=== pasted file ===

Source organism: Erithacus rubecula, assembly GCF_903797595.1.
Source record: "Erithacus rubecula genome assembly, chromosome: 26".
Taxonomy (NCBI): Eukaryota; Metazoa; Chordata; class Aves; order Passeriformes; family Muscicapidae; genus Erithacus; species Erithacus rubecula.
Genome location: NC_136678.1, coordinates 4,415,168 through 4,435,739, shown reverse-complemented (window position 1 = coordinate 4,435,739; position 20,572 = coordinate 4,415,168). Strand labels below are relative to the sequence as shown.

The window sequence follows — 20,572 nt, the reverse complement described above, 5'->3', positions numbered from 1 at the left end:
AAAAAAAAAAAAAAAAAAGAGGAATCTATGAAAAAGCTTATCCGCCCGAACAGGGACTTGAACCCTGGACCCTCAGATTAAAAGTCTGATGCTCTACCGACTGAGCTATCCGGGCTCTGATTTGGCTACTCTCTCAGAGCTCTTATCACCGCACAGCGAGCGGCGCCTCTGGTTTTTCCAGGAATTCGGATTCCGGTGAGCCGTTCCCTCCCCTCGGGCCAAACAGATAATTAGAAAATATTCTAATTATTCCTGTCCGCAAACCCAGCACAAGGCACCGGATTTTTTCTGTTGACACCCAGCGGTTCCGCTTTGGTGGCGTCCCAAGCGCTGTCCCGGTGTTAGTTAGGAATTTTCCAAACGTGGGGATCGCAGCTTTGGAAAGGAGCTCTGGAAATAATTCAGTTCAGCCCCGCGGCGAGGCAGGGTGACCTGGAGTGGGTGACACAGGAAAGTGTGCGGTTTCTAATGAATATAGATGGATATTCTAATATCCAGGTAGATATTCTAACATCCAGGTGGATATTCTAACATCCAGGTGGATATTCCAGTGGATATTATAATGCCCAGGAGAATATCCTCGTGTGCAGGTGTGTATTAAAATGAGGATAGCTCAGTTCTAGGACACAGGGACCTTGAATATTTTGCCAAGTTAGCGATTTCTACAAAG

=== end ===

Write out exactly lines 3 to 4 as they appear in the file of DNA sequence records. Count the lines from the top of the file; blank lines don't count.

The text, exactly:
Taxonomy (NCBI): Eukaryota; Metazoa; Chordata; class Aves; order Passeriformes; family Muscicapidae; genus Erithacus; species Erithacus rubecula.
Genome location: NC_136678.1, coordinates 4,415,168 through 4,435,739, shown reverse-complemented (window position 1 = coordinate 4,435,739; position 20,572 = coordinate 4,415,168). Strand labels below are relative to the sequence as shown.